GOP Plans To Target ACA; Obama Calls Some Issues Non-Negotiable
Sen. Mitch McConnell (R-Ky.) -- who is expected to become majority leader after the GOP won a majority of Senate seats in Tuesday’s midterm election -- on Wednesday said the Affordable Care Act was a "huge legislative mistake," but Congress cannot repeal the law while President Obama remains in office, the Washington Times reports.
Instead, McConnell said he would work to dismantle the ACA by attacking smaller, unpopular portions of the law, such as the medical device tax, the individual mandate and portions of the employer mandate (Howell, Washington Times, 11/5). In addition, Republicans could go after the ACA's Independent Payment Advisory Board, which has been criticized by both the GOP and Democrats (Viebeck, The Hill, 11/5). McConnell said, "These are the kinds of things that I believe there is a bipartisan majority in the Senate to approve" (Ferris , The Hill, 11/5).
Sen. John Barrasso (R-Wyo.) said targeted attacks on the ACA could gain some Democratic support. He said, "I think we are unified in wanting to repeal and replace" the ACA, but "[w]hat we're going to focus on, I believe, is ways to help strip out the most damaging parts of the health law that [are] hurting peoples' health and the economy" (Haberkorn, Politico, 11/5).
Sen. Ben Cardin (D-Md.) signaled his support, saying, "Democrats will work with Republicans if it's in a constructive manner to improve the [ACA]" (Radnofsky et al, Wall Street Journal, 11/5).
The targeted measures would force Obama to veto legislation that would alter or eliminate unpopular parts of the ACA. Let Freedom Ring President Colin Hanna said such vetoes would allow "the public to see the Congress in Republican hands is capable of producing solution-oriented legislation."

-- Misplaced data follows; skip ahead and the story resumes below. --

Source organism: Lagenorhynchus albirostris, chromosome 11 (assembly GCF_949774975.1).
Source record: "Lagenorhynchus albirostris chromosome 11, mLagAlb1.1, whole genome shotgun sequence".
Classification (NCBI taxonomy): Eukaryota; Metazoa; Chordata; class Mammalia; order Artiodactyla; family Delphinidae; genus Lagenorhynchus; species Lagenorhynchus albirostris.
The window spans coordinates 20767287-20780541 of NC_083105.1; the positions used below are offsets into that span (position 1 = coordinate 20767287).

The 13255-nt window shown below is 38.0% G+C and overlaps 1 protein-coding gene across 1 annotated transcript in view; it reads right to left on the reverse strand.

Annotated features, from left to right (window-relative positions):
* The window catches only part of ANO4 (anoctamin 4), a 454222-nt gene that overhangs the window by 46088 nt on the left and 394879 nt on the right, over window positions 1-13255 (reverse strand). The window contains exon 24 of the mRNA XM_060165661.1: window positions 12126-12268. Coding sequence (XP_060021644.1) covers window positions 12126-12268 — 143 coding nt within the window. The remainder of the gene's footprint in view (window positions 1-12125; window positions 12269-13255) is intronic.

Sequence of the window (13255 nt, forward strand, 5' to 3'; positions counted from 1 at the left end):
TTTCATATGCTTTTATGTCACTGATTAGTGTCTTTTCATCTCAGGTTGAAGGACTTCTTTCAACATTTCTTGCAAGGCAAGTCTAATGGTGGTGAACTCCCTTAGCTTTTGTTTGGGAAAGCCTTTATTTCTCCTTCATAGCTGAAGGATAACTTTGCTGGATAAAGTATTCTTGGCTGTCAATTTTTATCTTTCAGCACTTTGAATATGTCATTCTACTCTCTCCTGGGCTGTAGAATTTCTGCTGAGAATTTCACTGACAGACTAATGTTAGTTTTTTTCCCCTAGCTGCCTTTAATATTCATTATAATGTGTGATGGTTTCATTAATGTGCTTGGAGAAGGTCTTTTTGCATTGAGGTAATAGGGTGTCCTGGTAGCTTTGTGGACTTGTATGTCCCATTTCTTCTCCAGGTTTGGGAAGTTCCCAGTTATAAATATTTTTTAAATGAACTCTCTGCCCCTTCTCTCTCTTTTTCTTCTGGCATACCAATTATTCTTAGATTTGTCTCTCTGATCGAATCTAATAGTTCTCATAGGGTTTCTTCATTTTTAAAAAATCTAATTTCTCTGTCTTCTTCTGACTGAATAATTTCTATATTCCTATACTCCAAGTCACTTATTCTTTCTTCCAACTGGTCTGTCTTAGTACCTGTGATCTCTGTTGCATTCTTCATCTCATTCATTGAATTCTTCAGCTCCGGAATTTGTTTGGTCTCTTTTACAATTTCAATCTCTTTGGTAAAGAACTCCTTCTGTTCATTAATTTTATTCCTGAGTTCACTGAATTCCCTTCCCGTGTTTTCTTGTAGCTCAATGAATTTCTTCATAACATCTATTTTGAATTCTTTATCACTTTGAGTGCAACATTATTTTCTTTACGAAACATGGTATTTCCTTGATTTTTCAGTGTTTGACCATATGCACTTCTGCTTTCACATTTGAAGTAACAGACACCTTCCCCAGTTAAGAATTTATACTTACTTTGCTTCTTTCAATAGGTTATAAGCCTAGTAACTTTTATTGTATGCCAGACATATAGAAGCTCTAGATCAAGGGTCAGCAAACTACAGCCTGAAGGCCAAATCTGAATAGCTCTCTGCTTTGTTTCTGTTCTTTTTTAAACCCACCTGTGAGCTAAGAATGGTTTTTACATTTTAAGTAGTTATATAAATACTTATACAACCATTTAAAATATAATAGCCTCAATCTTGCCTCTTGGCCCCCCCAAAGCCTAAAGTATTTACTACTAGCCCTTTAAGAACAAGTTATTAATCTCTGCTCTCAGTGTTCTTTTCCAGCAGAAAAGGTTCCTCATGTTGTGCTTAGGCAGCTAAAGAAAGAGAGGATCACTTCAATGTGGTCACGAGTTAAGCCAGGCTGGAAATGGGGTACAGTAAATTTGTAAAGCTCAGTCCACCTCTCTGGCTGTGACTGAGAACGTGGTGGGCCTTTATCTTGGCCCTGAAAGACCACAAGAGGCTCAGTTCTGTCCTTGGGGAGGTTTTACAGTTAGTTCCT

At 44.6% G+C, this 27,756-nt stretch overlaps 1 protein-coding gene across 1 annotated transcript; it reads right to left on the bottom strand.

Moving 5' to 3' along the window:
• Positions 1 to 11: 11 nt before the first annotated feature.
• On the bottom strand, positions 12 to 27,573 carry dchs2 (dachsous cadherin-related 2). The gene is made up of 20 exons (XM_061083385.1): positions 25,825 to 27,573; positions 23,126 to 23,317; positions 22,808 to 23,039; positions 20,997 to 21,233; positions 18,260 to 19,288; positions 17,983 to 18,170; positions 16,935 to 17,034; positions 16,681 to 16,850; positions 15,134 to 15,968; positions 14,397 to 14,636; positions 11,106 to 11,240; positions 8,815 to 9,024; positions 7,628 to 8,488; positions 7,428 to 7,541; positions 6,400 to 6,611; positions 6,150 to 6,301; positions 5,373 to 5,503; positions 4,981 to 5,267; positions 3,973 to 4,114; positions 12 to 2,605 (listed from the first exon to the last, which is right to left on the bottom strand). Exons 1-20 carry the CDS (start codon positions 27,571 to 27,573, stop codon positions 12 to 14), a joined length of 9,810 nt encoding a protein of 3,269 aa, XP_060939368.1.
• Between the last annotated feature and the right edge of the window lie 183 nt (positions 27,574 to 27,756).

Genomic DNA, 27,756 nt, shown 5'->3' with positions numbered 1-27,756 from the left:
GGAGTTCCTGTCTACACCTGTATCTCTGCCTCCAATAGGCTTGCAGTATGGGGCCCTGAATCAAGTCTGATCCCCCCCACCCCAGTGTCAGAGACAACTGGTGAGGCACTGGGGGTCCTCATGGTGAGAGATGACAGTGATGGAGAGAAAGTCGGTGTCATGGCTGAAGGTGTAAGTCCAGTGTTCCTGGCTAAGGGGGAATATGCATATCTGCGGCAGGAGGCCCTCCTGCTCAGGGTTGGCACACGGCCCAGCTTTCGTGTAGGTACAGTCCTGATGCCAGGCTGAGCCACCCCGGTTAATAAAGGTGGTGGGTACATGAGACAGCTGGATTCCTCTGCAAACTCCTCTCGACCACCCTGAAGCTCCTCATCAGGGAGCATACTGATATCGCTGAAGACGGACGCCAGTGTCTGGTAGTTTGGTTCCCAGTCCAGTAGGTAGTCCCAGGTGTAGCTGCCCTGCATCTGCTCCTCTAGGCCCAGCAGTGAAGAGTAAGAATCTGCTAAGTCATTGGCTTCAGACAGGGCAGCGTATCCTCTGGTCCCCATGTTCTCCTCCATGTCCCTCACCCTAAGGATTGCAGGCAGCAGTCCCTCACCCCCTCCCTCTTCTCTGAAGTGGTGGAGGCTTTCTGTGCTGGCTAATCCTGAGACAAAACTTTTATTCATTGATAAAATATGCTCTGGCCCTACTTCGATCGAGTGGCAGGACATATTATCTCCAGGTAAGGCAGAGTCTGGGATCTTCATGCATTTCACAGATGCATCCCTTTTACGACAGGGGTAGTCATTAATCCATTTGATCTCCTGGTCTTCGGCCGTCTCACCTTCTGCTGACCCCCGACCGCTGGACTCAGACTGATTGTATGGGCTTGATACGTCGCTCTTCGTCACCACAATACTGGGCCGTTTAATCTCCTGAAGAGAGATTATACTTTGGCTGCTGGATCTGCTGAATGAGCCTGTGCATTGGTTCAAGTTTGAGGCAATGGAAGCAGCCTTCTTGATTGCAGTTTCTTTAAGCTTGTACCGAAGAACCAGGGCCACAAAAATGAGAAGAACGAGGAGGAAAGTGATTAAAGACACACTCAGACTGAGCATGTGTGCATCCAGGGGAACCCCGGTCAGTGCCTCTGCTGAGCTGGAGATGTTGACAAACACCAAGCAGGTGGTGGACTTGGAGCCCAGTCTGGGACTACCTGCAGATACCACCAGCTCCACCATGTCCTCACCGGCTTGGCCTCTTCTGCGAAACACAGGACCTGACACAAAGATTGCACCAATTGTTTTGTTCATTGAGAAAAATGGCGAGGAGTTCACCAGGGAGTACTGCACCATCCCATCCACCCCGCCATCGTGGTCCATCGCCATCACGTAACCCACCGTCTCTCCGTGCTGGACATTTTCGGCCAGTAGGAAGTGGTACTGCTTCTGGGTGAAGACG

Groups Push for Full ACA Repeal Through Budget Process
Meanwhile, various conservative groups are pushing for Congress to fully repeal the ACA through the budget process, Politico reports (Politico, 11/5).
A legislative process known as budget reconciliation allows budget bills to be passed by a simple majority of 51 votes. Doing so would avoid Democratic hurdles that Republicans would typically need 60 votes to bypass (California Healthline, 11/5). However, Congress would need to pass a budget resolution in order to complete the reconciliation process, which could be difficult.
Long-term Republican members have urged a more cautious approach to the ACA, which already is providing benefits to millions of U.S. residents. Such lawmakers have noted that the ACA was not a main focus of their campaigns (Politico, 11/5).
Further, polls have shown that although most U.S. residents disapprove of the ACA, they would prefer the law to be fixed instead of repealed (Wall Street Journal, 11/5).
Even so, McConnell is likely to hold a full repeal vote as a symbolic gesture, though it likely would fail to garner the 60 votes needed to overcome a Democratic filibuster (Politico, 11/5). McConnell spokesperson Brian McGuire said the senator "does support full repeal and will continue to push for it" (Ferris , The Hill, 11/5).
Obama Draws the Line on Health Care
In related news, Obama on Wednesday said there are some portions of the ACA that he views as non-negotiable, The Hill reports.
Obama said, "There are certainly some lines I'm going to draw," noting that he would not sign a full repeal of the ACA. In addition, Obama said he would not support changes to the law's individual mandate, adding, "You've got to make sure that people can't game the system and just wait until they get sick and try to buy health insurance" (Ferris , The Hill, 11/5). He continued, "Efforts that would take away health care from the 10 million people who now have it, and the millions more who are now eligible to get it, we're not going to support" (Wheaton, Politico Pro, 11/6).
However, Obama said he would consider "responsible changes" to the law, noting that he would "take a look" at measures to address the law's medical device tax (Ferris , The Hill, 11/5).This is part of the California Healthline Daily Edition, a summary of health policy coverage from major news organizations. Sign up for an email subscription.